Chapter 23

January 5, 2018 | Author: Anonymous | Category: Social Science, Law, Constitutional Law
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Chapter 23 Political Paralysis in the Gilded Age, 1869–1896

Can Greeley and the Democrats “Swallow” Each Other, 1872 This cartoon by Thomas Nast is a Republican gibe at the forced alliance between these former foes. General W. T. Sherman wrote from Paris to his brother, “I feel amazed to see the turn things have taken. Grant who never was a Republican is your candidate; and Greeley who never was a Democrat, but quite the reverse, is the Democratic candidate.” The Granger Collection

Paper Broadsides for the 1876 Election Then, as now, the parties printed voting instructions to encourage citizens to vote the straight party line.

Collection of Janice L. and David J. Frent

Hayes-Tilden Disputed Election of 1876 (with electoral vote by state) Nineteen of the twenty disputed votes composed the total electoral count of Louisiana, South Carolina, and Florida. The twentieth was one of Oregon’s three votes, cast by an elector who turned out to be ineligible because he was a federal officeholder (a postmaster), contrary to the Constitution (see Art. II, Sec. I, para. 2). Copyright (c) Houghton Mifflin Company. All Rights Reserved.

Weighing Cotton Cotton pickers who once toiled under the lash as slaves now worked for wages as sharecroppers, but they were still beholden to the plantation owner. At this “weigh up,” the “Boss Man” carefully calculates his profit as each hamper is filled, while the sharecroppers await their meager payment.

National Archives

The First Blow at the Chinese Question, 1877 Caucasian workers, seething with economic anxiety and ethnic prejudice, savagely mistreated the Chinese in California in the 1870s.

Courtesy of University Archives, Bancroft Library, University of California, Berkeley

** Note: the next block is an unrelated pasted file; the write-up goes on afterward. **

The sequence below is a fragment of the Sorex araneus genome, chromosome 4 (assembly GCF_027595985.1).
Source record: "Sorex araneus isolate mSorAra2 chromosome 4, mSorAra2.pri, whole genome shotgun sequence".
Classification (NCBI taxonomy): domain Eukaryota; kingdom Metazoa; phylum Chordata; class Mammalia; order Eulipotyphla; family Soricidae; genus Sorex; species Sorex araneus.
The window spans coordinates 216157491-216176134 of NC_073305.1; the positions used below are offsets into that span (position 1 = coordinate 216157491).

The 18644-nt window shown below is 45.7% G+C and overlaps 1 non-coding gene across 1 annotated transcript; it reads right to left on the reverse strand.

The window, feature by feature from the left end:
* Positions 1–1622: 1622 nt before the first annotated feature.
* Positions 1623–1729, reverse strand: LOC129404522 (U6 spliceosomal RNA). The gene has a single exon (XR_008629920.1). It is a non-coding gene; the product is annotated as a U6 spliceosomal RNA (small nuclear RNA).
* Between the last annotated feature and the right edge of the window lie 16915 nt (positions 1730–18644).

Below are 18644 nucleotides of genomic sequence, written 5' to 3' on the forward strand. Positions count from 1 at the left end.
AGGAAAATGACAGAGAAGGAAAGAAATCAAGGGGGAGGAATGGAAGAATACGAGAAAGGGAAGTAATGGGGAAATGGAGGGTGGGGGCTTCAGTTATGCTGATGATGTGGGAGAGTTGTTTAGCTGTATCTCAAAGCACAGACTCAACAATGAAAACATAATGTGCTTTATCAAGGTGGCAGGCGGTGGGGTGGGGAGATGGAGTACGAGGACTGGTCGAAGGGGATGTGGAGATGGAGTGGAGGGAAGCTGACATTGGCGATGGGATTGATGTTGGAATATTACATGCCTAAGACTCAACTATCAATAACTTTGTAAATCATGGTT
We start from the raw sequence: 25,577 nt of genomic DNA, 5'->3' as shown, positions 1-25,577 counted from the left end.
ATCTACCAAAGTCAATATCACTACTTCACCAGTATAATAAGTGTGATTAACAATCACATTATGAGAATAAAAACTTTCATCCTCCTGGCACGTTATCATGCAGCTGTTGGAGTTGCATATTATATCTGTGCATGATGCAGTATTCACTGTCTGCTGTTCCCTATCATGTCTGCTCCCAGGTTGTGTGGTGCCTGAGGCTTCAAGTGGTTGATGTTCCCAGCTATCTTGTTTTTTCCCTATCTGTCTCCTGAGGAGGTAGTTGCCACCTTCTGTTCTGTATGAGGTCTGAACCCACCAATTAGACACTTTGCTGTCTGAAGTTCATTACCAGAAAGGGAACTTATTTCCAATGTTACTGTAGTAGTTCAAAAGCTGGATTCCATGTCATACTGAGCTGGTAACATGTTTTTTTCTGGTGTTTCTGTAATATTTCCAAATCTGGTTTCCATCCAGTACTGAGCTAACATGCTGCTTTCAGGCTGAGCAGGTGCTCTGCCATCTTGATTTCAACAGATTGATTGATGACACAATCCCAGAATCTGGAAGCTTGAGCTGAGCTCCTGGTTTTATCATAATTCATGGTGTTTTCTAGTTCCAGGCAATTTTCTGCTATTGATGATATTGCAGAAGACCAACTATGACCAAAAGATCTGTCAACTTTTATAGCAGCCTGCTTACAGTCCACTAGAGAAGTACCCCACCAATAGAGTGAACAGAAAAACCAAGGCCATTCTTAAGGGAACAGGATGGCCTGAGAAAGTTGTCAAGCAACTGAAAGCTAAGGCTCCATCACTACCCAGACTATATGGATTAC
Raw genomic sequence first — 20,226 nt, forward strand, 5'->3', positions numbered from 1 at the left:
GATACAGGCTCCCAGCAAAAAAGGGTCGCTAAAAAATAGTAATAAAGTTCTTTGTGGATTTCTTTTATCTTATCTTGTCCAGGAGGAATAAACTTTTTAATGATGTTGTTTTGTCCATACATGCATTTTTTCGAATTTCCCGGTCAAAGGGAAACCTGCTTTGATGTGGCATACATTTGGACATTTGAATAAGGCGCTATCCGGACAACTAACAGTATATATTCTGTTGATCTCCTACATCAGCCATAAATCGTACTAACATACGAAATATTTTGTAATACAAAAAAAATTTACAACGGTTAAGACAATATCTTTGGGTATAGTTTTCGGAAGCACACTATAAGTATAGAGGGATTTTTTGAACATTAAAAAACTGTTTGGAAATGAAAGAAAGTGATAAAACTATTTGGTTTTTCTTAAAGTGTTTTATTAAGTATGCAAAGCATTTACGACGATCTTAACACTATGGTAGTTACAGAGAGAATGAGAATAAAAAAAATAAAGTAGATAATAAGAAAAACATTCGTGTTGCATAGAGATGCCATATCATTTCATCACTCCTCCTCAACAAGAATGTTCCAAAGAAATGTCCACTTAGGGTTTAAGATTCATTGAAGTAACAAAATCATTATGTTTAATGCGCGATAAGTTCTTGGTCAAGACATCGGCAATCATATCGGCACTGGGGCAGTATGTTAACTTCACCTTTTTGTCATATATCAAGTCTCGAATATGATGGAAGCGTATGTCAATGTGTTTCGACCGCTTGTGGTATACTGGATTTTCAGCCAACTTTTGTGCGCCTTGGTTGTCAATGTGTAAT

Chinese Butcher Shop, San Francisco, alifornia, c. 1890 By 1890, more than 100,000 Chinese immigrants lived in the continental United States.

Courtesy of University Archives, Bancroft Library, University of California, Berkeley

Civil-Service Employment The total number of civil-service jobs has remained relatively stable since the 1950s, even as the government has expanded in size and budget. The decline in Classified Civil-Service jobs (those subject to competitive requirements) in the last three decades reflects the changes mandated by the Postal Reorganization Act of 1971, which moved U.S. Postal Service employees from competitive to excepted service.

Source: U.S. Office of Personnel Management.

Little Lost Mugwumps Who Had Gone Astray James G. Blaine, depicted as Little Bo Peep, tries to woo the errant Mugwump reformers back into the Republican fold in 1884.

The Granger Collection

Presidential Election of 1884 (with electoral ote by state) After a contentious and negative campaign, Grover Cleveland, the sitting governor of New York, became the first Democrat elected to the office of the Presidency since James Buchanan, before the start of Civil War.

Copyright (c) Houghton Mifflin Company. All Rights Reserved.

Grover Cleveland (1837–1908) A strong supporter of civil-service reform and tariff reduction, President-elect Cleveland was also the country’s most eligible bachelor. In this cartoon of 1884, he is shown struggling to avoid office seekers on the one side and potential mothers-in-law on the other.

Library of Congress

President Harrison Disposes of Surplus, 1892 After four years out of office under Cleveland, the Republican controlled Congress yearned to make up for lost time by spending heavily and rewarding the faithful. Between Republican president Benjamin Harrison and forceful Republican Speaker of the House Thomas Reed, 1890 saw Congress pass the first billion-dollar budget.

Public domain

Cornhusking Hard-working farmers like the Krueger family, pictured in Wisconsin around the turn of the century, sought relief from their heavy debt burdens in the 1890s by clamoring for various inflationary schemes, including the monetization of silver.

Wisconsin Historical Society

The Homestead Strike, 1892 Three hundred armed Pinkerton detectives floated on barges down the Monongahela River to the site of the Carnegie steel plant at Homestead, Pennsylvania. Met by a defiant and disciplined force of strikers, they were compelled to surrender. Here the Pinkerton men are shown disembarking from their barges after their capitulation, while the jeering strikers ashore exult in their victory.

© Bettmann/ CORBIS

The Kansas Legislature, 1893 Rifle-bearing Populists seized the Kansas capitol after the election of 1892 to make good their claim that they had won at the polls. Republicans disagreed and eventually prevailed when sergeants at arms, shown here, restored order.

Kansas State Historical Society

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